First, forgiveness is not the same thing as forgetting or denying our feelings of hurt. If someone hit you in the face and left a mark, every time you look in the mirror, you will see that mark and remember the injury. Many sins committed against us leave us with feelings of anger and the desire for justice that we cannot deny. When Jesus asks us to forgive always, he is not asking us to forget our hurt or deny our feelings. The Catechism of the Catholic Church says it plainly: "It is not in our power not to feel or to forget an offense" (CCC 2343).
But the Catechism, goes on to ask us to do something with those feelings and with those memories of hurt. It says: "but the heart that offers itself to the Holy Spirit turns injury into compassion and purifies the memory in transforming the hurt into intercession." In other words, even as we feel the injury, we can with God's help turn that feeling into compassion for the sinner. Even as we remember the hurt, we can use that memory to pray for those who have hurt us.
The story is told of Corrie Ten Boom, a Dutch survivor of the Nazi concentration camps, who lost all her family there. After the war, she spent the rest of her life speaking about God's mercy and the need to forgive. She used to say that when we confess our sins, it is like God throws them into a deep ocean and posts a sign saying, "No fishing allowed here." But then one day as she was giving a talk about forgiveness, one of the guards who had been particularly cruel at the camp, came forward and asked her: "Will you forgive me, Fraulein?” As you can imagine, speaking about forgiveness is one thing; actually doing it is another. So she froze and did not know what to do. But she remembered the teaching of Jesus in the gospel. She remembered the words of the Lord's prayer that she said every day, "Forgive us our trespasses, as we forgive those who trespass against us." And so she mustered all her strength, asked God to help add what was lacking in her, and she extended her hand of forgiveness to this man. She put her memories and feelings in God's hands and found the strength to forgive.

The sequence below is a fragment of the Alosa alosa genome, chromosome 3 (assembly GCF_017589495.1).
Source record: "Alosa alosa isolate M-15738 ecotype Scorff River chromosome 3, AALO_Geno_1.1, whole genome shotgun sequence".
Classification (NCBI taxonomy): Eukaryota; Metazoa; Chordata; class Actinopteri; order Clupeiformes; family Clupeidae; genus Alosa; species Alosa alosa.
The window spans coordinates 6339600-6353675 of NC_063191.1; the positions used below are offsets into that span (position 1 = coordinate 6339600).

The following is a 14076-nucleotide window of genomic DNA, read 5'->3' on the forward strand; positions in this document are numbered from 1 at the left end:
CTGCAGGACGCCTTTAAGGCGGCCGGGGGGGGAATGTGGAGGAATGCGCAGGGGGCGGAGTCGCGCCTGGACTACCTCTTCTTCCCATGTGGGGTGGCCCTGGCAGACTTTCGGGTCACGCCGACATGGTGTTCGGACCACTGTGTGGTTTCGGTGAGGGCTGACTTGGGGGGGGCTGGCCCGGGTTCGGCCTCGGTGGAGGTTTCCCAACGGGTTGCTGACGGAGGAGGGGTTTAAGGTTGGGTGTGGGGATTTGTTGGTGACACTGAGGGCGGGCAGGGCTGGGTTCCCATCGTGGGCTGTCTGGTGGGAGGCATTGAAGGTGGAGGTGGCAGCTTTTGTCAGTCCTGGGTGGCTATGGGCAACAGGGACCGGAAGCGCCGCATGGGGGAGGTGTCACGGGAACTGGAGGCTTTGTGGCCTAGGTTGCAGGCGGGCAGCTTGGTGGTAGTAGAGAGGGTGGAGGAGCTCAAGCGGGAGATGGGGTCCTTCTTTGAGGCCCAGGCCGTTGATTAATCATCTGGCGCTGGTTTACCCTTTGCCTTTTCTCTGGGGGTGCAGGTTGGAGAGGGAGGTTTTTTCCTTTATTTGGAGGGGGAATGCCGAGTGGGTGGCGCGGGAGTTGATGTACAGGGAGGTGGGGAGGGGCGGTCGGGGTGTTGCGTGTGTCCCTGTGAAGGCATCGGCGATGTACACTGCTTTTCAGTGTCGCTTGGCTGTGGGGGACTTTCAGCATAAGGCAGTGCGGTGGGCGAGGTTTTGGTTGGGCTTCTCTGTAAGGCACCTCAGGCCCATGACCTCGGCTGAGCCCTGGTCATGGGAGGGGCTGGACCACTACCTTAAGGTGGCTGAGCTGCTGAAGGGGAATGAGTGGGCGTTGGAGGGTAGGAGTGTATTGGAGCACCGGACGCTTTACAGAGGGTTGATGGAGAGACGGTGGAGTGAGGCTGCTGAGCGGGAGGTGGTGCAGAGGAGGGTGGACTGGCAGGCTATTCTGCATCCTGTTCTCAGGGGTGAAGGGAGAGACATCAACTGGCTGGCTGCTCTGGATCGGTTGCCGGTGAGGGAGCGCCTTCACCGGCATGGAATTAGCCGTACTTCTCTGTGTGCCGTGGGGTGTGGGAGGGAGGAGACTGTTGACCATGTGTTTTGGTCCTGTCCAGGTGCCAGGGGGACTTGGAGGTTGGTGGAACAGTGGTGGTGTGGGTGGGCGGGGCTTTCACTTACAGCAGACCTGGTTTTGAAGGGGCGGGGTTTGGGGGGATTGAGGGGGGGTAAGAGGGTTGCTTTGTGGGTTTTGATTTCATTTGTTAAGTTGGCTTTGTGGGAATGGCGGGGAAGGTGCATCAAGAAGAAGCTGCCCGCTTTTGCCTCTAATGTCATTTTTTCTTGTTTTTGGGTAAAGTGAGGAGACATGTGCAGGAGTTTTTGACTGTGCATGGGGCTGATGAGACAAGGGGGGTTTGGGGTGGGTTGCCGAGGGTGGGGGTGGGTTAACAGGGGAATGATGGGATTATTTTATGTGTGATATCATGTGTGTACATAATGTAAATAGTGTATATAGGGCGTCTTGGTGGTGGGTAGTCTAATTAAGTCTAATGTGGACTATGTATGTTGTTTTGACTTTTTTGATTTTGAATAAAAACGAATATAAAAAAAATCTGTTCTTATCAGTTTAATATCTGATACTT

Secondly, forgiving does not mean excusing or encouraging wrong-doing or suggesting that what was done was inconsequential. If the thing done was not important, then there would be no need for forgiveness. But we forgive, because the sin mattered, and yet in forgiveness we choose not to hold it against the perpetrator, much like the Master at first chose not to rightfully demand the huge debt owed by the servant. You could say that in forgiveness, we leave matters to God, who will extract the debt from the sinner, will restore justice, as he sees fit.
Thirdly, forgiveness does not mean that there are no consequences for sin. You might forgive the teenager who breaks your window, but might still ask him to mow your lawn for a month so as to pay for the window. While you have forgiven him in the sense that you don't cut him out of your life, by doing his punishment, he will learn responsibility and be a better person. That is also why in confession after we have been forgiven, we are asked do some penance, sometimes to repair the damage we have done, but sometimes to learn new habits that will keep us on the straight path.
Fourthly, we must not confuse forgiveness with reconciliation. When the person we have forgiven persistently remains in their sin, although we have forgiven them, we don't hold it against them, we cannot have communion with them. For example, if uncle Jimmy refuses to stop using his vulgar language around the children, we forgive the horrible things he did at Thanksgiving Dinner, but don't invite for Christmas dinner and thereafter.
My friends, however we go about the difficult process of forgiving, for Christians, the bottom line is that refusing to forgive is not an option. "For the measure with which you measure will in return be measured out to you" (Lk. 6:38).